“What I see is that if I don’t try this, my child won’t have the lifestyle she deserves. I can’t abide with that, Karen. I won’t! She will have the world and will grow up in a world where the Taylor name still means something.” Reaching out and touching her shoulder, he continued, “They are kids now. Most boys and girls don’t like each other when they are young. She might grow to like him, even love him one day.”
Karen lowered her gaze. By the way she clenched her teeth he could tell she was simmering. “I don’t like it, Kyle.”
“It will work… It has to work. When you think about it, what more could two parents wish for? Our daughter will marry one of the richest men in the world. Could it be so bad for our little girl to grow up and become Mrs. Darren Whitman?” Hearing his own voice, he realized that in addition to trying to convince his wife, he was trying to convince himself. Things had to work out.
Letting out a ragged breath, he continued, “Jonathan Whitman is letting me run my family’s company. I’m making a lot more now than what I made when I was trying to work my way up the corporate ladder. Taylor Publishing is my legacy. The dinner party that we are hosting this evening is just the start of the big things to come. Think of the important people who will be here. I’ll have a chance to build the company back to its original luster. I know I can do it. It’s my birthright.
“I’ll get to run it for now, and once they are married, part of the company will revert back to the Taylor family. Once there is an heir, another part of the company will revert to the Taylor family. Doing this will give Alicia and her future children the family’s legacy.”
Straightening his slouched shoulders, he shrugged and sighed. Things were truly out of his hands. “If Alicia grows up and decides she just cannot marry the young, rich man her daddy picked out for her, then we’ll lose everything. Don’t you see I had to try? I have to try.”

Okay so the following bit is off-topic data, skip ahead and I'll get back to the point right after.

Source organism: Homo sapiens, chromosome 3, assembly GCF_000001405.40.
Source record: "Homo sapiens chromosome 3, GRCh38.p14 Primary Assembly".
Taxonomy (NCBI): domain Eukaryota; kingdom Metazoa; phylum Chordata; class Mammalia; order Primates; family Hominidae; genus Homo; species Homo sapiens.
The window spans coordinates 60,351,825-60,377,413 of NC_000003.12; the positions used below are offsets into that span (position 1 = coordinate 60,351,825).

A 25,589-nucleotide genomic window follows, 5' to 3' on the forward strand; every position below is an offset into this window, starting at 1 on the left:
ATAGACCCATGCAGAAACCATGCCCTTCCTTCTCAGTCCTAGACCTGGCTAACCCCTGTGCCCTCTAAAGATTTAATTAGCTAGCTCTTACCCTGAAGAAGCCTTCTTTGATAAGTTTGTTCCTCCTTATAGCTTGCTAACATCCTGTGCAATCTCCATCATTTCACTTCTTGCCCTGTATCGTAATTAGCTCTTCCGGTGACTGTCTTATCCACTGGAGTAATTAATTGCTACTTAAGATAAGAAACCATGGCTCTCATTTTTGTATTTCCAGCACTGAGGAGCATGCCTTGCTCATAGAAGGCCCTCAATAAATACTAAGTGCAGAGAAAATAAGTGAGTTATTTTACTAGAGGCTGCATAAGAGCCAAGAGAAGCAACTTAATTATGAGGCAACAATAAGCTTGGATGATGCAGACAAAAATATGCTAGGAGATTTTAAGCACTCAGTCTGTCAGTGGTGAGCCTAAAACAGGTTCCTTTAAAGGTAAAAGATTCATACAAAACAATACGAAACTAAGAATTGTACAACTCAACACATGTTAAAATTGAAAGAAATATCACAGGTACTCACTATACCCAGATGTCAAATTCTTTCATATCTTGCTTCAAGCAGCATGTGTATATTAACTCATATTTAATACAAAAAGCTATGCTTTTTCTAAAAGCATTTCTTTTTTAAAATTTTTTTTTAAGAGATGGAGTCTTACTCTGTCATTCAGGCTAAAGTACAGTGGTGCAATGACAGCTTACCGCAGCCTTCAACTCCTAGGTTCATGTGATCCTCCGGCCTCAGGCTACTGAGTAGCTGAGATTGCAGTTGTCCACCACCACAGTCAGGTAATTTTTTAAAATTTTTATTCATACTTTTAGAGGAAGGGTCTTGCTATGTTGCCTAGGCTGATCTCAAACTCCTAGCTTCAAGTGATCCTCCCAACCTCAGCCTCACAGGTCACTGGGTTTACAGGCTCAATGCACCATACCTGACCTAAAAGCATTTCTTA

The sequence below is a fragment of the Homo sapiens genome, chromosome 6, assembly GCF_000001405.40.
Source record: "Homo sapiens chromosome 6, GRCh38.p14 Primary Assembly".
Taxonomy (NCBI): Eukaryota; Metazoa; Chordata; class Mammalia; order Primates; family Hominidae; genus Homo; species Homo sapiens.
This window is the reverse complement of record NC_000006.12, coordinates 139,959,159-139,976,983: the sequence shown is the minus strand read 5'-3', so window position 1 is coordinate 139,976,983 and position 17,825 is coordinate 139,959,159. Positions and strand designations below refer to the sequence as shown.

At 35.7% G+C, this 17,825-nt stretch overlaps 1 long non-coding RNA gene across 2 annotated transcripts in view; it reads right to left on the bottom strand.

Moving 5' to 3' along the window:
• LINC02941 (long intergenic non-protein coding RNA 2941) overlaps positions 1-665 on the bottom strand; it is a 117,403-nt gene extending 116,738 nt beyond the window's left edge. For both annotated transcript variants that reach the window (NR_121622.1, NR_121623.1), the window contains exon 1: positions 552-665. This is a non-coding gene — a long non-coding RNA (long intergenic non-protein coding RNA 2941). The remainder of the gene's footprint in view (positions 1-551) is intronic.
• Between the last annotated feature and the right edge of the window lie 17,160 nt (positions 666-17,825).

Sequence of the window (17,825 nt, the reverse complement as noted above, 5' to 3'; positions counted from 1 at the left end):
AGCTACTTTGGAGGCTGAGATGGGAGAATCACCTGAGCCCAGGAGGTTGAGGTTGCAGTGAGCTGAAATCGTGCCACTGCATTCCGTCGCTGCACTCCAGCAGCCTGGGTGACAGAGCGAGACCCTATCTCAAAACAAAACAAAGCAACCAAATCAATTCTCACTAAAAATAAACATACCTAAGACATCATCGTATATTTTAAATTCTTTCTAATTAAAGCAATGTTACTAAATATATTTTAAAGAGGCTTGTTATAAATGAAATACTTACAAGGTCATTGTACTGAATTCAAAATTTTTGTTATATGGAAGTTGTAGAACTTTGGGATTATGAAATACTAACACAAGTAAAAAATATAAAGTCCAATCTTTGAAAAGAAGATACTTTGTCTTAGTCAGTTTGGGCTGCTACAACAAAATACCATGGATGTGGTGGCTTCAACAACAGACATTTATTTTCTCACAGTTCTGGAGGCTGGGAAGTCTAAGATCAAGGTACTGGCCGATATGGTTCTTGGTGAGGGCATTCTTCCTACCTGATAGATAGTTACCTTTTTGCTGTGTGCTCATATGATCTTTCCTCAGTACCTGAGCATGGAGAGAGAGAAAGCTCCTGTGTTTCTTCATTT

When his wife finally turned her gaze back to him, he used his own expression to plead with her to understand. He hoped one last time that she did and that they would not have to rehash this discussion.
* * * * *
Alicia giggled as she eavesdropped on her cousin Kendrick and his friends, Darren and Troy. The three boys irritated her to no end, and she awoke each morning thinking of ways to ruin any idea of fun they might think up. The one thing an eight-year-old girl with braces and pigtails hated most was twelve-year-old boys who teased her and pushed her around at whim.
Each of the older boys annoyed her and Alicia could not decide which boy annoyed her most. Her cousin came to visit every summer because her father said Uncle Kelvin was a loser like the grandfather who died before she was born. Darren Whitman and Troy Singleton were just boys who came around whenever Kendrick was in town. Troy lived right across the street in a big red brick house, and Darren lived in a huge mansion in Bloomfield Hills.
The rich boy, Darren, was the one she decided she hated most of all. Not only was he rich and a pain, he was also the meanest. He tugged her pigtails anytime she got within arms reach and called her names like metal-mouth, brat, and antenna head. The nerve of him calling anyone names when he was so bony and his voice went all low and then high, sounding like tires screeching all the time.